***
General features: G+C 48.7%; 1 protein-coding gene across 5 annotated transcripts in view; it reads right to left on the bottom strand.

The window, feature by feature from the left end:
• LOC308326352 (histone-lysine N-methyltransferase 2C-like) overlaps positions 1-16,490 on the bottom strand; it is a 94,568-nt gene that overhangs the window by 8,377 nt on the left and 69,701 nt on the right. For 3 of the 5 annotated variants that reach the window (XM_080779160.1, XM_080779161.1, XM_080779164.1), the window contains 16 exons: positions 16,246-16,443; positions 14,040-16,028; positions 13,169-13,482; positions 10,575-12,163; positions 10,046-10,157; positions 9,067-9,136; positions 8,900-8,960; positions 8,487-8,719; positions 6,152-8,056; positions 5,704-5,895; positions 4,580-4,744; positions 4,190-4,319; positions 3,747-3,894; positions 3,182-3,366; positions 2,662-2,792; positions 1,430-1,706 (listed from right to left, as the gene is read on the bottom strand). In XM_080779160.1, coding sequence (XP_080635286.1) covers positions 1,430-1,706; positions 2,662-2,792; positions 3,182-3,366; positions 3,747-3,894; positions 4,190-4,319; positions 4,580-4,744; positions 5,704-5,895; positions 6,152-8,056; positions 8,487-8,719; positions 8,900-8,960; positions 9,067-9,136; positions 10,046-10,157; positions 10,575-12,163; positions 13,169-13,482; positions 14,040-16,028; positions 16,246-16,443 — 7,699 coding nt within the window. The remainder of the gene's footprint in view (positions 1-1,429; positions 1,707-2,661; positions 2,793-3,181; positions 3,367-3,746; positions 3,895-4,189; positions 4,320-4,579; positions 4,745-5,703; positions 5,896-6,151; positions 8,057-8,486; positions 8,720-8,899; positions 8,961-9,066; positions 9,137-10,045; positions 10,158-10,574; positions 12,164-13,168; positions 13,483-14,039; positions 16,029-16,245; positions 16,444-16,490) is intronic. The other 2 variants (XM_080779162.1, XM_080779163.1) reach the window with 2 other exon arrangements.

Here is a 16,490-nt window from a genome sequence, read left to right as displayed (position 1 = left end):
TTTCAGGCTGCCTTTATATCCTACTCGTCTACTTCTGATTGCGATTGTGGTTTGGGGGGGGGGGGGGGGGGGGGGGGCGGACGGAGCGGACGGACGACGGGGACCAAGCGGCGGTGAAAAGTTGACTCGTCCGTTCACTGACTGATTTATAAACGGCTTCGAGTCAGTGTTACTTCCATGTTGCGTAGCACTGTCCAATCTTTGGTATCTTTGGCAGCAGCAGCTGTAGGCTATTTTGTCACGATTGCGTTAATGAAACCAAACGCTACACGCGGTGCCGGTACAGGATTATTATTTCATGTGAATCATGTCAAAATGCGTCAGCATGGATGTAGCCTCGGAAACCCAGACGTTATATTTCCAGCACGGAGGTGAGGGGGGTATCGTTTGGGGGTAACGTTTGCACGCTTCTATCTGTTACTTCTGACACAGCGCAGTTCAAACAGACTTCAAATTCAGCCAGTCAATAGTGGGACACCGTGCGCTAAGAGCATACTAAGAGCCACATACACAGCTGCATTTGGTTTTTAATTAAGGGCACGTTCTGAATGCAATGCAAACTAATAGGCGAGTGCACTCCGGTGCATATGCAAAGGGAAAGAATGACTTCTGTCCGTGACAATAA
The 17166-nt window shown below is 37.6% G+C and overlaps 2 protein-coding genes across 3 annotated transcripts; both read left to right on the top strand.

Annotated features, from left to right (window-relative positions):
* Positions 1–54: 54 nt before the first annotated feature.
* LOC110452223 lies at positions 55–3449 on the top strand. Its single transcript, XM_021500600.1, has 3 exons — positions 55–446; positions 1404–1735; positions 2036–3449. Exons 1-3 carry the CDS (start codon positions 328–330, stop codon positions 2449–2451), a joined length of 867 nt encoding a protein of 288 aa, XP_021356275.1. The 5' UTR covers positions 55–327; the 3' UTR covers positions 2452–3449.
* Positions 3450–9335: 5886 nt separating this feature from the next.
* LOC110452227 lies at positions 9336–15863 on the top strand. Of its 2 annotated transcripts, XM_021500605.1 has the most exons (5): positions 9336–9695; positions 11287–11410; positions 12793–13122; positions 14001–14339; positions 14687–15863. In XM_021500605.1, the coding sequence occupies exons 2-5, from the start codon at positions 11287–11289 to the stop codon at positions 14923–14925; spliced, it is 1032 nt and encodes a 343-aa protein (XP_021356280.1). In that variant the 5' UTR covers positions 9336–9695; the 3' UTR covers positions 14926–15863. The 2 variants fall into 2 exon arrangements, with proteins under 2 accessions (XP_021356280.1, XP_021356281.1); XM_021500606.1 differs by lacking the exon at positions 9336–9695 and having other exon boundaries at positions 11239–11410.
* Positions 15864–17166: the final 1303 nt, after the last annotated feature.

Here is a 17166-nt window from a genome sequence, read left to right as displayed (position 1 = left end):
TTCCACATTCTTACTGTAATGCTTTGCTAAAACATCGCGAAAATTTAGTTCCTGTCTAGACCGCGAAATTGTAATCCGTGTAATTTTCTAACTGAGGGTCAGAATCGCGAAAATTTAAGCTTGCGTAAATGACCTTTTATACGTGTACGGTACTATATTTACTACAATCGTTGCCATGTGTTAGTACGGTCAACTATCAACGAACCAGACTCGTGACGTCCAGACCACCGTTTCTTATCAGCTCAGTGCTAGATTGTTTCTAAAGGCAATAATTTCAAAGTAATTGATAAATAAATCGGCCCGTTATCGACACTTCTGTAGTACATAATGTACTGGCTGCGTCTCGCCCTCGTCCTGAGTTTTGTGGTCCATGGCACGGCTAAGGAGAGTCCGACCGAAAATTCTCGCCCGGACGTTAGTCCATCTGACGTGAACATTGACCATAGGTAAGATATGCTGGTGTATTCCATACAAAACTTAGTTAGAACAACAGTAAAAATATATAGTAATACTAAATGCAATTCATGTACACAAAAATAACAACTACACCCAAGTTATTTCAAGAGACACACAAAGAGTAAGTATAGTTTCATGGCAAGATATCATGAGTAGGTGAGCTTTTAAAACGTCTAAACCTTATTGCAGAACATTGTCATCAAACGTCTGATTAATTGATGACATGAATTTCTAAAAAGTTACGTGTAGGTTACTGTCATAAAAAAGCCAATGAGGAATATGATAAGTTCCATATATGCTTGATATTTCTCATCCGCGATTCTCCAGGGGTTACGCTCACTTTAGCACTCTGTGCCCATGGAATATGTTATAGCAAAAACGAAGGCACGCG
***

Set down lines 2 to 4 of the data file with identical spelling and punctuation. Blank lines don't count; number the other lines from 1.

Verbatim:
The window, feature by feature from the left end:
• LOC308326352 (histone-lysine N-methyltransferase 2C-like) overlaps positions 1-16,490 on the bottom strand; it is a 94,568-nt gene that overhangs the window by 8,377 nt on the left and 69,701 nt on the right. For 3 of the 5 annotated variants that reach the window (XM_080779160.1, XM_080779161.1, XM_080779164.1), the window contains 16 exons: positions 16,246-16,443; positions 14,040-16,028; positions 13,169-13,482; positions 10,575-12,163; positions 10,046-10,157; positions 9,067-9,136; positions 8,900-8,960; positions 8,487-8,719; positions 6,152-8,056; positions 5,704-5,895; positions 4,580-4,744; positions 4,190-4,319; positions 3,747-3,894; positions 3,182-3,366; positions 2,662-2,792; positions 1,430-1,706 (listed from right to left, as the gene is read on the bottom strand). In XM_080779160.1, coding sequence (XP_080635286.1) covers positions 1,430-1,706; positions 2,662-2,792; positions 3,182-3,366; positions 3,747-3,894; positions 4,190-4,319; positions 4,580-4,744; positions 5,704-5,895; positions 6,152-8,056; positions 8,487-8,719; positions 8,900-8,960; positions 9,067-9,136; positions 10,046-10,157; positions 10,575-12,163; positions 13,169-13,482; positions 14,040-16,028; positions 16,246-16,443 — 7,699 coding nt within the window. The remainder of the gene's footprint in view (positions 1-1,429; positions 1,707-2,661; positions 2,793-3,181; positions 3,367-3,746; positions 3,895-4,189; positions 4,320-4,579; positions 4,745-5,703; positions 5,896-6,151; positions 8,057-8,486; positions 8,720-8,899; positions 8,961-9,066; positions 9,137-10,045; positions 10,158-10,574; positions 12,164-13,168; positions 13,483-14,039; positions 16,029-16,245; positions 16,444-16,490) is intronic. The other 2 variants (XM_080779162.1, XM_080779163.1) reach the window with 2 other exon arrangements.

Here is a 16,490-nt window from a genome sequence, read left to right as displayed (position 1 = left end):